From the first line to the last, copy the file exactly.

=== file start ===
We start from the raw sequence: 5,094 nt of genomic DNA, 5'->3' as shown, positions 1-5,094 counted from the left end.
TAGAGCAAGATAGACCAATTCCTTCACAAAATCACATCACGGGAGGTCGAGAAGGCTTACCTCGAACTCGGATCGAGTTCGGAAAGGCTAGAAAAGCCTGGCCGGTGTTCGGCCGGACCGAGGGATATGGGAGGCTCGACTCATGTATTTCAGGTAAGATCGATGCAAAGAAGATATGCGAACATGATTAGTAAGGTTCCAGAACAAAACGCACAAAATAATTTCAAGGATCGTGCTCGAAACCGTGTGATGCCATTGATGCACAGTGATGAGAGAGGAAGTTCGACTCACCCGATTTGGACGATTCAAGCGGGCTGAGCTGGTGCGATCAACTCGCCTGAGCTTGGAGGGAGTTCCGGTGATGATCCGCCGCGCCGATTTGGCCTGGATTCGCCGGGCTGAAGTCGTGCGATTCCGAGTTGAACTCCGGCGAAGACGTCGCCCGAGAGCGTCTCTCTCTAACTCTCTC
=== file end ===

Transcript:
We start from the raw sequence: 5,094 nt of genomic DNA, 5'->3' as shown, positions 1-5,094 counted from the left end.
TAGAGCAAGATAGACCAATTCCTTCACAAAATCACATCACGGGAGGTCGAGAAGGCTTACCTCGAACTCGGATCGAGTTCGGAAAGGCTAGAAAAGCCTGGCCGGTGTTCGGCCGGACCGAGGGATATGGGAGGCTCGACTCATGTATTTCAGGTAAGATCGATGCAAAGAAGATATGCGAACATGATTAGTAAGGTTCCAGAACAAAACGCACAAAATAATTTCAAGGATCGTGCTCGAAACCGTGTGATGCCATTGATGCACAGTGATGAGAGAGGAAGTTCGACTCACCCGATTTGGACGATTCAAGCGGGCTGAGCTGGTGCGATCAACTCGCCTGAGCTTGGAGGGAGTTCCGGTGATGATCCGCCGCGCCGATTTGGCCTGGATTCGCCGGGCTGAAGTCGTGCGATTCCGAGTTGAACTCCGGCGAAGACGTCGCCCGAGAGCGTCTCTCTCTAACTCTCTC